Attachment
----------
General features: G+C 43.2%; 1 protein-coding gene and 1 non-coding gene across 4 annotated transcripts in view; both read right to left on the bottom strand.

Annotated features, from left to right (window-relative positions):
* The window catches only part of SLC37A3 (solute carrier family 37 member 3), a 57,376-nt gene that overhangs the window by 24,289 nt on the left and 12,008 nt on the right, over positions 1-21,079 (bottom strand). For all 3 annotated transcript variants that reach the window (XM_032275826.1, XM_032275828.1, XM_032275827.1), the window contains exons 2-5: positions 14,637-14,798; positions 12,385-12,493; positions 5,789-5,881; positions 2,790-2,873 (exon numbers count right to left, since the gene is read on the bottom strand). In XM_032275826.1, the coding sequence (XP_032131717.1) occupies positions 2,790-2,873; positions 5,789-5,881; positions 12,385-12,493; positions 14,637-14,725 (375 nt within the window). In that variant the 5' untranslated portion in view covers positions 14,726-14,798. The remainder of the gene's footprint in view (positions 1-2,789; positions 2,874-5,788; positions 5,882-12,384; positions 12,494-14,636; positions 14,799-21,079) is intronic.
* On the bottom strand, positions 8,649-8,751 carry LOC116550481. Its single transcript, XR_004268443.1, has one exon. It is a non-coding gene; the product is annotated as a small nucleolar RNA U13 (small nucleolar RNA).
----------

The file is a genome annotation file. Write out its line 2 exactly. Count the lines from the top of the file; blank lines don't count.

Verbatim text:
Annotated features, from left to right (window-relative positions):